In this White Paper from CKS Summit Group we take a look into government tax-incentivized Required Minimum Distributions (or RMDs). You’ll learn more about when to take the RMDs, how much you owe and extra tax liability you may have.
Understanding Required Minimum Distributions
The idea behind Required Minimum Distributions, or RMDs, is that the government wants to give us a tax incentive to save for retirement – but they also want to make sure we don’t misuse it. So, if we’re in the 28% tax bracket and we put money into a tax-deductible IRA or a 401(k), each dollar we put in really only costs us 72 cents because it’s a before-tax contribution. So, the government is helping us save, but the government really wants this to be retirement money. In other words, they don’t want it to be money that you never spend or leave for your heirs. They want to make sure you pay tax on it eventually.
IRAs are one example of a use-specific plan, which the government loves. The 529 college tuition plan is another example; it’s extremely tax-efficient for the investor if used for college, but extremely tax-in efficient if used for retirement. Similarly, IRAs are designed to encourage people to save money for retirement, and if the money is used for that purpose, then it’s taxed in a friendly manner. If it’s used for anything else, it’s not.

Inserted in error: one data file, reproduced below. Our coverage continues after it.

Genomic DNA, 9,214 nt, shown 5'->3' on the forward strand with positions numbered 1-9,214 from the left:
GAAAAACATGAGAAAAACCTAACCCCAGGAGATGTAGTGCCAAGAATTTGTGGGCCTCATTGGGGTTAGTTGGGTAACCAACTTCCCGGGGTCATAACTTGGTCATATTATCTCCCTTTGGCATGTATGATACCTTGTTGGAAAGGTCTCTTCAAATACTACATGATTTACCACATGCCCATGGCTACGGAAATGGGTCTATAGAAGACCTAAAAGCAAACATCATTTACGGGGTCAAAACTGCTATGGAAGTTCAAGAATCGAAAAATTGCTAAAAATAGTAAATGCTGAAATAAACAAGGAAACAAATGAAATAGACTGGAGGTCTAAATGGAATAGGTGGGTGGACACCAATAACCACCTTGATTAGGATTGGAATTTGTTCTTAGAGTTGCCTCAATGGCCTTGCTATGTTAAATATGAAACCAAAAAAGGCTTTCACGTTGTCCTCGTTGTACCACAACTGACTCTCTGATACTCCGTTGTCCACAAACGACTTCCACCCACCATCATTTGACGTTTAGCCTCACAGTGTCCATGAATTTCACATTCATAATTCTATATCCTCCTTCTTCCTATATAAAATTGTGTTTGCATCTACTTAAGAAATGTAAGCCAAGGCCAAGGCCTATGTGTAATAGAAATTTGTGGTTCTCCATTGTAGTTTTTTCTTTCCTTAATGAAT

The challenge for the IRS in providing this incentive for retirement savings has been the same challenge faced by the Social Security Administration in maintaining the system’s solvency: people are living longer. Today, there is a 50% chance that the average 65-year-old American will live into their late 80s. For the average couple aged 65, there is a 50% chance that at least one spouse will live to age 92. The IRS doesn’t want to wait until your death to get its tax money because it might end up waiting a very long time. Thus, everyone is required to begin taking minimum distributions from their savings plans after age 70 and a half.
To the government’s credit, it has actually lowered RMD percentage amounts in recent years because it recognized that increasing longevity rates were creating challenges from the other end as well, with some people legitimately worried about depleting their IRAs before they died. The bottom line is simply that the IRS doesn’t want retirement income vehicles to be used as inheritance vehicles, so they require you to take minimum amounts of income from those vehicles each year once you’ve reached the requirement age.